Thursday, December 9, 2010

The Things We Think But Do Not Say or I Love You Stupid!

Dependent upon your love for film in general, or more specifically the words of Cameron Crowe, you will recognize the first half of the title above as the name of Jerry Maguire's Mission Statement.  A magnum opus that gets him fired but unexpectedly kicks off his gratifying journey of rewarding self discovery.  When most people think of a phrase of this sort, they usually associate it with negative connotations such as the aspects of a friend or loved ones’ physical features or mental prowess normally reserved for ridicule and disdain.
I see it a bit different. (Kevin Smith is hardly the only person capable of having a view askew.)  I see The Things We Think But Do Not Say as representative of our fear from expressing the deep affection we feel for one another.  Think about it for a moment; How often do you hear a person extol the virtues of another with unbridled enthusiasm?  Now think about how often the person they are exalting is in the room when they do it.
Society exhibits this “He’s a wonderful human being, but don’t tell him I said that.” mentality for a multitude of reasons, almost all of which trace back to the analogous theme of fear.  We have become so emotionally fearful in modern day America that if FDR proclaimed the only thing we have to fear is fear itself, a great majority of people would respond by suggesting he attempt to have intercourse with his fecal matter. (People in denial tend to be angry like that.)  We fear potential rejection or ridicule when vulnerably looking someone we care for in the eye and telling them what they mean to us because the possibility exists that the reply will be crickets chirping, thus leaving us feeling like a comic who can't get the laugh due to something in their delivery and is now powerless to prevent himself from sweating beneath white hot lights.  Conversely, we can tell other people anything and everything about a person we care for, liberated of any potential denial or humiliation and thus free to trip the night fantastic as we wax poetic over the virtues of someone who has carved out a niche in our hearts.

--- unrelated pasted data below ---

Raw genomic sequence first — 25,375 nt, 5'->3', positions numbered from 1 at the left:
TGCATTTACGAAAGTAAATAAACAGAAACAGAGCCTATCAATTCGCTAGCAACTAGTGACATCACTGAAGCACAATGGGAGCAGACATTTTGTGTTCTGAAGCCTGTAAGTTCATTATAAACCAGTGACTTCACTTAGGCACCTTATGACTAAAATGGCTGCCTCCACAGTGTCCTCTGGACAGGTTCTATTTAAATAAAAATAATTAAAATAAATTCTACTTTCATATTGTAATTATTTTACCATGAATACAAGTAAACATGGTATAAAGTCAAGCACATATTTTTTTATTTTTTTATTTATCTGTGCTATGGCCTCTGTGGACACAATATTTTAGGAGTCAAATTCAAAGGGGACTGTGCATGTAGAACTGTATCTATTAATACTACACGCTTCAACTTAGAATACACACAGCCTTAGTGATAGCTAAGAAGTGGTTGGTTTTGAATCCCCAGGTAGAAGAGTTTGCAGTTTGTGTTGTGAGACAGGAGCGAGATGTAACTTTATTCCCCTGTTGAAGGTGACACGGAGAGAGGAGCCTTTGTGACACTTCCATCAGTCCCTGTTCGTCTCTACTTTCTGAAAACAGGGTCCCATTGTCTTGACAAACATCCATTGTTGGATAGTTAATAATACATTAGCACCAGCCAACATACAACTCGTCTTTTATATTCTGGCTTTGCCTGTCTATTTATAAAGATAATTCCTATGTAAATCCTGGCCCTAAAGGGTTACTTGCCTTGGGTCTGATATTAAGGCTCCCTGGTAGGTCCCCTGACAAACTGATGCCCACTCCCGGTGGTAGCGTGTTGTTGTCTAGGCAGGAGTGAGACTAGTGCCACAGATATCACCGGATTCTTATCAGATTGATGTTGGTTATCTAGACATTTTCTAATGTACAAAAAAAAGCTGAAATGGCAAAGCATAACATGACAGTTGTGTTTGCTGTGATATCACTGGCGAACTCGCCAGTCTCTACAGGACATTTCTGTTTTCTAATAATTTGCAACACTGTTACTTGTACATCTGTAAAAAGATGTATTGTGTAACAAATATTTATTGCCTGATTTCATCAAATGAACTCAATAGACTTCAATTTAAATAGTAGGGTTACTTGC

You may be getting the vibe that this subject is limited to only the most romantic of situations, but allow me to break into my best Lee Corso impression and state in one singular word “Notsofastmyfriend”.  Not only is that not the case, but I would daresay this happens infinitely more often when the subject is friendship.  Put yourself to the test:  How many friends have you said "I love you" to directly?  Now how many of those same friends have you spoken of in rapturous tones to others and stated, sometimes in so many words, "I love them to death."   This is the point where you say to yourself in a rationalizing tone: "They know. They have to know after everything we've been through."  Take it from someone who early on in life thought he had to always maintain an even strain and learned this lesson the hard way:  Sometimes people just want and need to be told what they mean to you as if they have the IQ of Forrest Gump.  Even a person possessing the most outwardly confident of personality has internal doubt and insecurity that gnaws away at them ever so slightly, waiting for someone to make like Bill Murray at the end of Lost In Translation and deliver a whispering vow of eternal solidarity only they can hear.
Don’t think about style points for they matter not. You don’t need to deliver a Shakespearian sonnet nor do you need to be as melodramatic as a typical character on Grey’s Anatomy.  One of the most heartfelt moments of my life was when my younger brother Excrement looked at me during a New Year’s Eve party and simply said “Thanks for everything you’ve done for me.”  It still makes me smile to this day (Yes, I know nicknaming my younger brother Excrement ruins the emotional punch.  What can I tell ya?  He loves the more common vernacular for the word.  Nobody said true feeling was perfect.)
So take a word from someone who speaks the truth:  Look a friend in the eye and speak to them like you would if they weren't in the room.  You won’t be disappointed and may even be surprised by the heartfelt nature of their reaction.  As for the warmth that will course through your own veins from speaking in such candid tones, that won’t exactly suck either.  And to those of you who have come away from this vignette with the observation its nothing more than a self-absorbed plea for the people closest to me to do some expressing of their own… what do you want Sigmund, a cigar? (Sometimes they really are just cigars ya know.)

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